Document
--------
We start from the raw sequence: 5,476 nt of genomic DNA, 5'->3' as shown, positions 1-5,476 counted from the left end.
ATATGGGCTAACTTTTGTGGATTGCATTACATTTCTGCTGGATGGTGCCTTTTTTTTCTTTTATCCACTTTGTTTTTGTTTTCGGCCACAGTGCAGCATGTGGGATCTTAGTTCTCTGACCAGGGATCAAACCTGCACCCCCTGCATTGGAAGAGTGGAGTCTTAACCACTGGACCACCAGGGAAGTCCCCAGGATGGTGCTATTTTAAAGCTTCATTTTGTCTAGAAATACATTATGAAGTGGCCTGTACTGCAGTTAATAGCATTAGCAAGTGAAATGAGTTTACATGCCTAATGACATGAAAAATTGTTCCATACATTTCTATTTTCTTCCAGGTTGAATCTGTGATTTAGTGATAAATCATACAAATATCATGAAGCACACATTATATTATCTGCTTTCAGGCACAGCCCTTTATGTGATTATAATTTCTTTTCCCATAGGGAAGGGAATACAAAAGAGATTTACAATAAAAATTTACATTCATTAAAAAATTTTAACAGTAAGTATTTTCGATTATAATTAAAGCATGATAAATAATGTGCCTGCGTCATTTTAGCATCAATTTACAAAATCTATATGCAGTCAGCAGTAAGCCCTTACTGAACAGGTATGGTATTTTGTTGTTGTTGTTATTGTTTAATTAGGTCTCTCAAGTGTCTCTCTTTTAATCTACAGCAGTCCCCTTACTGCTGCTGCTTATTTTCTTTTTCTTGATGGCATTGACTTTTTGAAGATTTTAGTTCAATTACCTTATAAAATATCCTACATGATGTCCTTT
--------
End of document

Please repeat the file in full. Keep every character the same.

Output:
We start from the raw sequence: 5,476 nt of genomic DNA, 5'->3' as shown, positions 1-5,476 counted from the left end.
ATATGGGCTAACTTTTGTGGATTGCATTACATTTCTGCTGGATGGTGCCTTTTTTTTCTTTTATCCACTTTGTTTTTGTTTTCGGCCACAGTGCAGCATGTGGGATCTTAGTTCTCTGACCAGGGATCAAACCTGCACCCCCTGCATTGGAAGAGTGGAGTCTTAACCACTGGACCACCAGGGAAGTCCCCAGGATGGTGCTATTTTAAAGCTTCATTTTGTCTAGAAATACATTATGAAGTGGCCTGTACTGCAGTTAATAGCATTAGCAAGTGAAATGAGTTTACATGCCTAATGACATGAAAAATTGTTCCATACATTTCTATTTTCTTCCAGGTTGAATCTGTGATTTAGTGATAAATCATACAAATATCATGAAGCACACATTATATTATCTGCTTTCAGGCACAGCCCTTTATGTGATTATAATTTCTTTTCCCATAGGGAAGGGAATACAAAAGAGATTTACAATAAAAATTTACATTCATTAAAAAATTTTAACAGTAAGTATTTTCGATTATAATTAAAGCATGATAAATAATGTGCCTGCGTCATTTTAGCATCAATTTACAAAATCTATATGCAGTCAGCAGTAAGCCCTTACTGAACAGGTATGGTATTTTGTTGTTGTTGTTATTGTTTAATTAGGTCTCTCAAGTGTCTCTCTTTTAATCTACAGCAGTCCCCTTACTGCTGCTGCTTATTTTCTTTTTCTTGATGGCATTGACTTTTTGAAGATTTTAGTTCAATTACCTTATAAAATATCCTACATGATGTCCTTT